Origin: n/a

I'm not sure if I've ever blogged about a Lindt bar with fillings before. I don't just mean ingredients, but rather liquid fillings that are actually poured into and contained by the chocolate casings. These bars are usually too sweet and messy for me, and the actual quality of the chocolate is totally immeasurable. Still, I've found that Ghirardelli does a pretty good job with it -- mostly because they don't use very much filling.

The Lindt bars are not composed merely of squares containing fillings -- the squares are more like capsules, flimsy chocolate edges around a bulging, dome-like chocolate container. There's really not much chocolate to be had here, and a whole lot of Irish coffee. You couldn't even bite halfway through one of the pieces without releasing globs of the filling that would then slide down your chin.

And as for the filling, it was just as you'd expect -- sickly sweet, unpleasant in texture, and overflowing with some weird, unidentifiable gelling agent. This was all very disgusting but, as I said, expected. Curse you, McCambridge's of Galway! D+.

Monday, October 5, 2009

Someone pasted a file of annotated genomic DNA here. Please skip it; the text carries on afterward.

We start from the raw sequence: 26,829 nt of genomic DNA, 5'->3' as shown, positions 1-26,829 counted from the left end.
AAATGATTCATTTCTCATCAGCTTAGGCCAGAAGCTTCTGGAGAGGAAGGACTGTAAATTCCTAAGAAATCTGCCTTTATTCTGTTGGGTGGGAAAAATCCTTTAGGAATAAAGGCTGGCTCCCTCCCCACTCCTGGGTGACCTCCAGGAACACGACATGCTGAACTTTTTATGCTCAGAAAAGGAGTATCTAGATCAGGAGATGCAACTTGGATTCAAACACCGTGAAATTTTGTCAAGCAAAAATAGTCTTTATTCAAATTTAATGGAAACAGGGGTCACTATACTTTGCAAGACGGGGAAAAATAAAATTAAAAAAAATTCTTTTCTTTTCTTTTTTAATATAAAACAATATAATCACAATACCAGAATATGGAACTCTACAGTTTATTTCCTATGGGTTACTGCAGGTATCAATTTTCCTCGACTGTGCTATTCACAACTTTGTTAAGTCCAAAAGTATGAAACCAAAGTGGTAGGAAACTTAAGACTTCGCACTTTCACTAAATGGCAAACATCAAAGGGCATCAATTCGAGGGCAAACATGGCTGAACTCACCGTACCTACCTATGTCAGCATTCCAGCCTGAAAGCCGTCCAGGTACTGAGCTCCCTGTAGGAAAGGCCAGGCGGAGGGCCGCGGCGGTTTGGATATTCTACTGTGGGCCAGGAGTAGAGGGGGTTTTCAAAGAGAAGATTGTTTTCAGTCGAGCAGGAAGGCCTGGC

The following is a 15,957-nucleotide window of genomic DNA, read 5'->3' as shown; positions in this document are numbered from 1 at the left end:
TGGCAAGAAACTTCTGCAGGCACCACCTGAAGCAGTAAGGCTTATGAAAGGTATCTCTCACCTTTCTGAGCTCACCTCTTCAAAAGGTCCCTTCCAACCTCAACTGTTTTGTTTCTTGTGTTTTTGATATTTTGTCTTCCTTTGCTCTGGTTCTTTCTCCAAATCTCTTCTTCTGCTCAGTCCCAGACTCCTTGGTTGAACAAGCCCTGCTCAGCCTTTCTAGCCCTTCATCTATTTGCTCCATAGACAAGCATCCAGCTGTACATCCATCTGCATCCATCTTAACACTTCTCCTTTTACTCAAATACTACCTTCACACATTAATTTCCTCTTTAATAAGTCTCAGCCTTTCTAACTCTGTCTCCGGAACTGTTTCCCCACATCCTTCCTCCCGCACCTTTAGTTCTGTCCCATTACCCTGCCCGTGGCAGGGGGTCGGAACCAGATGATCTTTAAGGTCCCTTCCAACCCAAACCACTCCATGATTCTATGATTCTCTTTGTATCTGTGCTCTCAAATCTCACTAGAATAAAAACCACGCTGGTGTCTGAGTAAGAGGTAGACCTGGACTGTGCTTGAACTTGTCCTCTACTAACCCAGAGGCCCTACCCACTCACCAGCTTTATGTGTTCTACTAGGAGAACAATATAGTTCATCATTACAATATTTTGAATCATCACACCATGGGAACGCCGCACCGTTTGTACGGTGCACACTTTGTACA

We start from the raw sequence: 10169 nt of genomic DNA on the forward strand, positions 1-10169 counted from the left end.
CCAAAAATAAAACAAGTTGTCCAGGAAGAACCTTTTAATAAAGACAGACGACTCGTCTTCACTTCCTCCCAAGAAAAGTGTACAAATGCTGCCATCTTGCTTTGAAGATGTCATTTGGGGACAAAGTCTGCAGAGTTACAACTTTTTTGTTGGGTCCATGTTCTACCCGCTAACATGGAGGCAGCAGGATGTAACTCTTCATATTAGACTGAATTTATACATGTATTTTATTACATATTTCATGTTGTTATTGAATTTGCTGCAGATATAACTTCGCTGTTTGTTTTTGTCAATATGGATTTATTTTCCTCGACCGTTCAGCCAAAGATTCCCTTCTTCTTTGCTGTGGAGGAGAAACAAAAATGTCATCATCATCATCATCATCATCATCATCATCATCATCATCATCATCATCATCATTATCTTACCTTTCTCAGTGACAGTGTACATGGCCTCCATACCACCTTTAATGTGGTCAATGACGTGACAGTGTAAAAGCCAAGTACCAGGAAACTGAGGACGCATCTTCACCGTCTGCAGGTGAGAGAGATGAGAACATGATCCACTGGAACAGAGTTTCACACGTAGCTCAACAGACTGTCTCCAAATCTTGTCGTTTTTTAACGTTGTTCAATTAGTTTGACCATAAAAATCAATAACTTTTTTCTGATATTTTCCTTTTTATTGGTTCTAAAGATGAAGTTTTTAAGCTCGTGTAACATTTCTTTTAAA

Cocoa Bean Chocolate Co.: Sea Salt

Lol lol lol yes, all laughs aside, obviously I did not take this picture because I'm not one to waste money on the cuteness of little/big pairs. I could complain more about the internet in Ireland but you know how that goes. Instead, let's talk about the wonders of chocolate bars. This week's theme: Under the Sea.

Cocoa Bean Chocolate Co.: Sea Salt
Cocoa content: 53%
Notable ingredients: flaked Maldon sea salt
Origin: n/a

Cocoa Bean Chocolate Co. is a pretty adorable-looking company run by two sisters from Limerick. They started making this stuff in their kitchen, basically, a few years ago, and have since set up in County Kerry (southern Ireland) to manufacture. They have some really wacky flavor combinations, which we'll hopefully see more of in the coming months. I got this bar at McCambridge's in Galway, which is a terrific specialty foods store comparable to Formaggio and Cardullo's, both in Cambridge, MA.

I've had varying degrees of luck with my sea salt bars on this blog: Nirvana was way too salty, Vosges was just right (see salt entries here.) It's a tricky balance to achieve and it can taste like a supermarket cookie if the cocoa content is too low. I think this bar did a fabulous job and could even have been a few shades milkier, as Vosges's salt bar was. The snap here was really great, and the bar broke smoothly and cleanly -- no air bubbly inconsistencies here, which is impressive for such a small company.

You'll be seeing a lot more chocolate from McCambridge's on this blog -- they have a great selection of local things. I may have been wrong about Ireland's chocolate skills after all! This bar gets an A-.